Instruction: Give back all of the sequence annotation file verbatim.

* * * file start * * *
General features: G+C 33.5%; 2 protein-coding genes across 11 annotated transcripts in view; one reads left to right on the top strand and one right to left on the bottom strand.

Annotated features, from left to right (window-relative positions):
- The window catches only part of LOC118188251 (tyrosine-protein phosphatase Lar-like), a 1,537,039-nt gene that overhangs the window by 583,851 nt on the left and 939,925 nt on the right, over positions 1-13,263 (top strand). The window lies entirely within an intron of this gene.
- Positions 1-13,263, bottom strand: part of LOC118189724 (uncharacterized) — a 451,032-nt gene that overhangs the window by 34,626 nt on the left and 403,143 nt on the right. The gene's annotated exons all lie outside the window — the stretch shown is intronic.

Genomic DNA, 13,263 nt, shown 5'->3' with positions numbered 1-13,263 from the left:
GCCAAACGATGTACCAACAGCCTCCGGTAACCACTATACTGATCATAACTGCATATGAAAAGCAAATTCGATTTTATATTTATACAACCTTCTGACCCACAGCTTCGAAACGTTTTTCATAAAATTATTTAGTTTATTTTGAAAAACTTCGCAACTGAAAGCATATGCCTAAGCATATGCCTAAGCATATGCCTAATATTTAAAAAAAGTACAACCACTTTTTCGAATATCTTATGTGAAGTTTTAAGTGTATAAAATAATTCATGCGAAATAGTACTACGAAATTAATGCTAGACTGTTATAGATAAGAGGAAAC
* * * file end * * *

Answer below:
General features: G+C 33.5%; 2 protein-coding genes across 11 annotated transcripts in view; one reads left to right on the top strand and one right to left on the bottom strand.

Annotated features, from left to right (window-relative positions):
- The window catches only part of LOC118188251 (tyrosine-protein phosphatase Lar-like), a 1,537,039-nt gene that overhangs the window by 583,851 nt on the left and 939,925 nt on the right, over positions 1-13,263 (top strand). The window lies entirely within an intron of this gene.
- Positions 1-13,263, bottom strand: part of LOC118189724 (uncharacterized) — a 451,032-nt gene that overhangs the window by 34,626 nt on the left and 403,143 nt on the right. The gene's annotated exons all lie outside the window — the stretch shown is intronic.

Genomic DNA, 13,263 nt, shown 5'->3' with positions numbered 1-13,263 from the left:
GCCAAACGATGTACCAACAGCCTCCGGTAACCACTATACTGATCATAACTGCATATGAAAAGCAAATTCGATTTTATATTTATACAACCTTCTGACCCACAGCTTCGAAACGTTTTTCATAAAATTATTTAGTTTATTTTGAAAAACTTCGCAACTGAAAGCATATGCCTAAGCATATGCCTAAGCATATGCCTAATATTTAAAAAAAGTACAACCACTTTTTCGAATATCTTATGTGAAGTTTTAAGTGTATAAAATAATTCATGCGAAATAGTACTACGAAATTAATGCTAGACTGTTATAGATAAGAGGAAAC